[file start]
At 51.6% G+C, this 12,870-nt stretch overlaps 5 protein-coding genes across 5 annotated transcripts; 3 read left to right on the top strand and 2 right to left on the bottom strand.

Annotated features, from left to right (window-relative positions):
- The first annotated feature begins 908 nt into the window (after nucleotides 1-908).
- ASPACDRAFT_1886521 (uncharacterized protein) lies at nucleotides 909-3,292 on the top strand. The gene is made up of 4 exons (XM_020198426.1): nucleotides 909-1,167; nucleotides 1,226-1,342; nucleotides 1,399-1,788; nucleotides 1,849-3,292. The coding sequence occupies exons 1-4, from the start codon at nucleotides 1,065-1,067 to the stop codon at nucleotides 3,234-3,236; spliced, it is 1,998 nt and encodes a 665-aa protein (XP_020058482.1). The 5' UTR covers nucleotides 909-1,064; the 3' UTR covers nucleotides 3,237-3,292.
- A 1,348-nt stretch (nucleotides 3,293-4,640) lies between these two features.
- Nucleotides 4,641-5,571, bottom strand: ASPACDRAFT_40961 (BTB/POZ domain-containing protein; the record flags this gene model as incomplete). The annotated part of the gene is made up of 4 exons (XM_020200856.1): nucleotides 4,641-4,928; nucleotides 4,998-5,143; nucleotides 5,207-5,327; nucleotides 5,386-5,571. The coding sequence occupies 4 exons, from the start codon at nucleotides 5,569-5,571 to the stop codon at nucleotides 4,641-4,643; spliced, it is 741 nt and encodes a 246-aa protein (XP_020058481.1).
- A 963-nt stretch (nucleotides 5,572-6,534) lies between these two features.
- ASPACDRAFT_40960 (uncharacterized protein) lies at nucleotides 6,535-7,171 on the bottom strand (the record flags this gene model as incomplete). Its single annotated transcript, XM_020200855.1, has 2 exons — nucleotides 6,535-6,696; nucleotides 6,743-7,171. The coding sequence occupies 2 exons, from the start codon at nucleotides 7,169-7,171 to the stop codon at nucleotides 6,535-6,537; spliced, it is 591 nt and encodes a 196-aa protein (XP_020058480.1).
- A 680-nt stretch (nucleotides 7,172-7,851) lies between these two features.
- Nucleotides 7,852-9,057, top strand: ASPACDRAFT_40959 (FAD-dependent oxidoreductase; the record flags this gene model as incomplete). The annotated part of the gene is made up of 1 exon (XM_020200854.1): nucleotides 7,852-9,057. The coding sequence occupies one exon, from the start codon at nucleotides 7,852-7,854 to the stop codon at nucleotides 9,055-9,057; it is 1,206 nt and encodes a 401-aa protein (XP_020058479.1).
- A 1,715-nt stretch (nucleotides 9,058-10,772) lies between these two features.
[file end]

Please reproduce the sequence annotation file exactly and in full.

At 51.6% G+C, this 12,870-nt stretch overlaps 5 protein-coding genes across 5 annotated transcripts; 3 read left to right on the top strand and 2 right to left on the bottom strand.

Annotated features, from left to right (window-relative positions):
- The first annotated feature begins 908 nt into the window (after nucleotides 1-908).
- ASPACDRAFT_1886521 (uncharacterized protein) lies at nucleotides 909-3,292 on the top strand. The gene is made up of 4 exons (XM_020198426.1): nucleotides 909-1,167; nucleotides 1,226-1,342; nucleotides 1,399-1,788; nucleotides 1,849-3,292. The coding sequence occupies exons 1-4, from the start codon at nucleotides 1,065-1,067 to the stop codon at nucleotides 3,234-3,236; spliced, it is 1,998 nt and encodes a 665-aa protein (XP_020058482.1). The 5' UTR covers nucleotides 909-1,064; the 3' UTR covers nucleotides 3,237-3,292.
- A 1,348-nt stretch (nucleotides 3,293-4,640) lies between these two features.
- Nucleotides 4,641-5,571, bottom strand: ASPACDRAFT_40961 (BTB/POZ domain-containing protein; the record flags this gene model as incomplete). The annotated part of the gene is made up of 4 exons (XM_020200856.1): nucleotides 4,641-4,928; nucleotides 4,998-5,143; nucleotides 5,207-5,327; nucleotides 5,386-5,571. The coding sequence occupies 4 exons, from the start codon at nucleotides 5,569-5,571 to the stop codon at nucleotides 4,641-4,643; spliced, it is 741 nt and encodes a 246-aa protein (XP_020058481.1).
- A 963-nt stretch (nucleotides 5,572-6,534) lies between these two features.
- ASPACDRAFT_40960 (uncharacterized protein) lies at nucleotides 6,535-7,171 on the bottom strand (the record flags this gene model as incomplete). Its single annotated transcript, XM_020200855.1, has 2 exons — nucleotides 6,535-6,696; nucleotides 6,743-7,171. The coding sequence occupies 2 exons, from the start codon at nucleotides 7,169-7,171 to the stop codon at nucleotides 6,535-6,537; spliced, it is 591 nt and encodes a 196-aa protein (XP_020058480.1).
- A 680-nt stretch (nucleotides 7,172-7,851) lies between these two features.
- Nucleotides 7,852-9,057, top strand: ASPACDRAFT_40959 (FAD-dependent oxidoreductase; the record flags this gene model as incomplete). The annotated part of the gene is made up of 1 exon (XM_020200854.1): nucleotides 7,852-9,057. The coding sequence occupies one exon, from the start codon at nucleotides 7,852-7,854 to the stop codon at nucleotides 9,055-9,057; it is 1,206 nt and encodes a 401-aa protein (XP_020058479.1).
- A 1,715-nt stretch (nucleotides 9,058-10,772) lies between these two features.